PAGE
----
|LSU's Michael Brockers was a hot commodity in January, but a lackluster combine definitely hurt his draft stock.|
The NFL Scouting Combine is a major factor in the evaluation process, but scouts place a greater emphasis on pro day performances.
While the basic structure of a pro day workout resembles a mini-combine, the opportunity to tweak the workout to get answers on specific questions is invaluable to scouts. In addition, scouts get to see prospects at their best due to the comfort and confidence that comes from working out on their respective campuses surrounded by their teammates.
With most organizations operating under the premise of taking the best times, measurements and performances regardless of when and where they occur, there are several top prospects who need to make amends for disappointing showings at the combine. Here are four to watch over the next few weeks:
Vontaze Burfict,LB, Arizona State
Pro day: March 16
No player has plummeted faster down draft boards than Burfict, following his dismal showing at the combine. The former Arizona State star reportedly was a disaster in interviews with team personnel and his unimpressive performance also carried onto the field. Burfict looked sluggish and out of shape during the workout, and his poor 40-yard dash (5.09) raised concerns about his playing speed. In addition, his boorish behavior throughout the event has fueled speculation about his inability to fit into a pro locker room. With so many concerns surrounding his character and athleticism, Burfict has plenty of work to do to salvage his stock and reputation as an early-round hopeful. Burfict must arrive at his pro day in far better shape and display improved quickness in drills. While it is unlikely he will emerge as a workout warrior based on his film evaluation, he can impress scouts if he looks like he has put the time into preparing for the workout. Burfict must also show more accountability for his actions at Arizona State by being upfront and honest about his role in the team's failures. That still might not be enough to keep him alive on many draft boards, but it could endear him to a team willing to take a risk on a talented, but troubled prospect.
Mohamed Sanu, WR, Rutgers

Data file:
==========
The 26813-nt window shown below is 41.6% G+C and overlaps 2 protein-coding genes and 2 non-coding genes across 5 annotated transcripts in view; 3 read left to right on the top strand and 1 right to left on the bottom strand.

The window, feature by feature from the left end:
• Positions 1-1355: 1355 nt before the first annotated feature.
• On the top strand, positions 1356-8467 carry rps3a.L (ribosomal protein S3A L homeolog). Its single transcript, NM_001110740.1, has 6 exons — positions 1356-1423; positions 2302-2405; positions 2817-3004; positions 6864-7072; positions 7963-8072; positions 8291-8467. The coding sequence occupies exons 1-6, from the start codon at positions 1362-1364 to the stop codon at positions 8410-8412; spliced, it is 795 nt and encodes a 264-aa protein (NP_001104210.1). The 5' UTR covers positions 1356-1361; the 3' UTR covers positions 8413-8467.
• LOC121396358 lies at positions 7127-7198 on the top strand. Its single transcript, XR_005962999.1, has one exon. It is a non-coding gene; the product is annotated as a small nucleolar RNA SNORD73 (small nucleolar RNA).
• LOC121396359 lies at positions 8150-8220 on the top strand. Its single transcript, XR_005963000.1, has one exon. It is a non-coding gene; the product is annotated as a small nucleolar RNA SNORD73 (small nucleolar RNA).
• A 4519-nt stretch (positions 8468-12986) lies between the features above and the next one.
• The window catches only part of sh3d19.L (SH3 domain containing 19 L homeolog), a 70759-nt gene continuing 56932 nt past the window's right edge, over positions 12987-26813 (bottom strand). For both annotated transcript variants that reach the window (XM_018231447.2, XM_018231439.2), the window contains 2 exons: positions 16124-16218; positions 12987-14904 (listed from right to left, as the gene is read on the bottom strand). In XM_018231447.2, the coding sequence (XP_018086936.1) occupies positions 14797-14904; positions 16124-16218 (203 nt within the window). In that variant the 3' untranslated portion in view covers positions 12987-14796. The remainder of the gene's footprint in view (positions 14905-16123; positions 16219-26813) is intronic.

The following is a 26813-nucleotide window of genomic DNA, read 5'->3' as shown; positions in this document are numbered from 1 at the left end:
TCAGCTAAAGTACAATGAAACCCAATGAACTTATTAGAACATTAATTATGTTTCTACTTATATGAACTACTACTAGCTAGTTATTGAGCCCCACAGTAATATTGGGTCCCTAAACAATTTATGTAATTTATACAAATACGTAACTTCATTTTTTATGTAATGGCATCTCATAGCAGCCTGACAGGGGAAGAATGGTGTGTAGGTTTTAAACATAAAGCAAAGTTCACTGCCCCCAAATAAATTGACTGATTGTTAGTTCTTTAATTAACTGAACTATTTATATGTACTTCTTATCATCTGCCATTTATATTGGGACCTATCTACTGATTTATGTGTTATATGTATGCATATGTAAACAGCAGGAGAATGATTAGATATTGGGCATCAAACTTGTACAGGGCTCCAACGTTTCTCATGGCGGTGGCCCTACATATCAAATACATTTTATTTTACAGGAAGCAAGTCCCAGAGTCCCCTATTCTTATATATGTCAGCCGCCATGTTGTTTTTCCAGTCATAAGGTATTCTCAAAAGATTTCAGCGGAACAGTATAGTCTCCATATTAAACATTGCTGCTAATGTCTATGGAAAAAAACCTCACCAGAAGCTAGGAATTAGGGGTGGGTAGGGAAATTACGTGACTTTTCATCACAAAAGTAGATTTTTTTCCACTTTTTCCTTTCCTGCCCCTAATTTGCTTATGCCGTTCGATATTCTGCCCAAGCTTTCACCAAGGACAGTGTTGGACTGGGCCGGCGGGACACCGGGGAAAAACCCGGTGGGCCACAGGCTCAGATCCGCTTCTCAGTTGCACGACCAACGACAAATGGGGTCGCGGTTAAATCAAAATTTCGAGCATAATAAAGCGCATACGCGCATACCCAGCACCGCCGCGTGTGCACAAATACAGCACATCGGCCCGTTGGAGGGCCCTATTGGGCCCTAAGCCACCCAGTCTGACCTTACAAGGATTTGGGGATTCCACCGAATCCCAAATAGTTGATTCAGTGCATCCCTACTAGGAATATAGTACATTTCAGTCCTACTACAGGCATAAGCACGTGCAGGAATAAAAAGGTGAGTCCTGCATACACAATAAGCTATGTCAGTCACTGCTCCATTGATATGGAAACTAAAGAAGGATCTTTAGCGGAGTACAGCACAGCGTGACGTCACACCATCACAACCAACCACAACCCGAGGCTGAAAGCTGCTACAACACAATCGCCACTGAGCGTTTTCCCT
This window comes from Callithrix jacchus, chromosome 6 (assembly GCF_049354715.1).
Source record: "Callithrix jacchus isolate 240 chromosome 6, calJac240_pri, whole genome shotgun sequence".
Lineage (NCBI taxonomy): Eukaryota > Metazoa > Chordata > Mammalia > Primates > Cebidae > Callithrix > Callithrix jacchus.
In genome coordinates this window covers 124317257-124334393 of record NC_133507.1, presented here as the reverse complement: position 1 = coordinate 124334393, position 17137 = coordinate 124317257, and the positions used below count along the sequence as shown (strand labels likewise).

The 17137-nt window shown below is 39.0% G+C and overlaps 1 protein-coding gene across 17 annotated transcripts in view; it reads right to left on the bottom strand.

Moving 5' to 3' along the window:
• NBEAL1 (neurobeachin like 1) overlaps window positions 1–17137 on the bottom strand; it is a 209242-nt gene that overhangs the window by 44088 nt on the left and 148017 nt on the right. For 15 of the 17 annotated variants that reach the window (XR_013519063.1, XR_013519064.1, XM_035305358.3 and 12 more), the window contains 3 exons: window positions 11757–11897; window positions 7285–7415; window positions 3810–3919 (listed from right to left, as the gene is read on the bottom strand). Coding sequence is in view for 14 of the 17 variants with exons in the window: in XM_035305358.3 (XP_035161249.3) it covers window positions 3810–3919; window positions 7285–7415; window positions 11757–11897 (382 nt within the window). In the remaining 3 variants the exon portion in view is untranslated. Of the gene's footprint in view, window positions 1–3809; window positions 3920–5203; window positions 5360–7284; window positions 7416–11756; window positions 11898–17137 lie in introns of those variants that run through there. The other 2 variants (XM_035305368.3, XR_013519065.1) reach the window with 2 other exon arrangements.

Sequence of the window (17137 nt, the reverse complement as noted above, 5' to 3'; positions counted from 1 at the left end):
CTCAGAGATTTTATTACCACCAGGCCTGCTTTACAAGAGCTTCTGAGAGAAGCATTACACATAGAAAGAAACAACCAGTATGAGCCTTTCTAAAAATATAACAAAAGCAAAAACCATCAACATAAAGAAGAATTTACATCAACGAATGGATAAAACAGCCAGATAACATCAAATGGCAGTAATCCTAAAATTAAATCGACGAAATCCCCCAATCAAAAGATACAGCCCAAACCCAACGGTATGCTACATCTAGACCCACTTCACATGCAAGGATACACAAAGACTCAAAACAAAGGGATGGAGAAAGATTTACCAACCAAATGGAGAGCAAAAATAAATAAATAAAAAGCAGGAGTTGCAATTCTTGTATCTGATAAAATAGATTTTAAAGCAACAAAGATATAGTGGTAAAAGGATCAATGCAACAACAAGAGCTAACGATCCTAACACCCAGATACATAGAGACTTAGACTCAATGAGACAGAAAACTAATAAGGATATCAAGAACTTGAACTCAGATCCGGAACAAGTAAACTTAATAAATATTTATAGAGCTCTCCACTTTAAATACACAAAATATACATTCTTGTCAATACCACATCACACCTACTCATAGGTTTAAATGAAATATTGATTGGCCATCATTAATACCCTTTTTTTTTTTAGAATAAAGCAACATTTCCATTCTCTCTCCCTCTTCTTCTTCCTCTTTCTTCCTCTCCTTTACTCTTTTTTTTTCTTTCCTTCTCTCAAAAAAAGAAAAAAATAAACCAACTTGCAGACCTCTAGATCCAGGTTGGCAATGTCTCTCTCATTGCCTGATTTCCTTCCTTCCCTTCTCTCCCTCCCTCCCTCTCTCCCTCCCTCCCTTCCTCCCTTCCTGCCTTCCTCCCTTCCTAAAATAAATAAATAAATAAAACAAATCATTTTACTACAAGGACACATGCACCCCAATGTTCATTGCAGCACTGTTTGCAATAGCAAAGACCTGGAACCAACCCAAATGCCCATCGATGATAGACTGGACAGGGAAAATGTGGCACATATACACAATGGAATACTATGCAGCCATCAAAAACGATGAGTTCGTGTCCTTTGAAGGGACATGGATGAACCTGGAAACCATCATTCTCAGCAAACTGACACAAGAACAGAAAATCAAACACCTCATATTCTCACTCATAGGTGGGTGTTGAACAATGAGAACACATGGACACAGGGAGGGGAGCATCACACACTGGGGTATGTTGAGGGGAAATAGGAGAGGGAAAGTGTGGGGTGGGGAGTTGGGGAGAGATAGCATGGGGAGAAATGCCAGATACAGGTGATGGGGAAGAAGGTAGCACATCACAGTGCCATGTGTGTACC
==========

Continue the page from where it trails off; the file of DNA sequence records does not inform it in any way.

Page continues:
Pro day: March 21
Sanu is one of the best overall prospects at his position based on the film evaluation, but scouts are having a tough time placing a first-round grade on a receiver with verified 40 times in the 4.6 range. Evaluators are reluctant to expend a high pick on a receiver that "can't run," and Sanu must shake that label to earn a spot at the bottom of the first round. This will require Sanu to not only run better on the clock, but also show quickness and burst while running routes in position drills. How quickly he gets in and out of breaks will help scouts project his ability to get open against pro defensive backs. With several teams coveting receivers at the bottom of the first round, Sanu must perform well at his pro day to keep his name in play for receiver-needy teams at that point.
Michael Brockers, DT, LSU
Pro day: March 22
Early in the evaluation process, Brockers earned top-10 grades on some draft boards across the league due to his remarkable frame (6-foot-5, 322 pounds with 35-inch arms and 9 1/8-inch hands) and raw talent, but his disappointing showing in Indianapolis has led to questions about his readiness for the league. Although most of his work will take place within a 10-yard box, his pedestrian 40-time (5.36), disappointing vertical jump (26.5 inches) and sluggish three-cone drill (7.46) suggest he is not the explosive athlete some expected from film study. That point was also highlighted in position drills, when he didn't appear smooth or fluid changing directions in space. To alter that perception, Brockers needs to put on a better showing as his pro day. He must improve his times in the critical areas (10-yard split and pro-agility shuttle) to resurrect his status as an elite athlete at the position, and demonstrate better movement skills in position drills. If he can put on a showing that is similar to his performance on game tape, he could stop his surprising slide on the charts.
Courtney Upshaw, OLB, Alabama
Pro day: March 29
Upshaw was viewed as one of the elite pass rushers in the draft prior to the combine, but his underwhelming display of athleticism and explosiveness has led to concerns about his NFL potential. Scouts have doubts about his ability to win consistently on the edge with quickness and burst. With questionable body control, as well, will he be able to use multiple rush moves to work free after initial stalemates? To address mounting criticism, Upshaw must dazzle evaluators on March 29. He needs to post respectable times in the 40 (mid-4.8 range) and show better movement skills when asked to drop into coverage in position drills. Coaches employing 3-4 schemes need to feel better about his ability to fill multiple roles (pass rusher and dropper) as an outside linebacker, so Upshaw must display athleticism and versatility to remain a mid-first round possibility.
Follow Bucky Brooks on Twitter @BuckyBrooks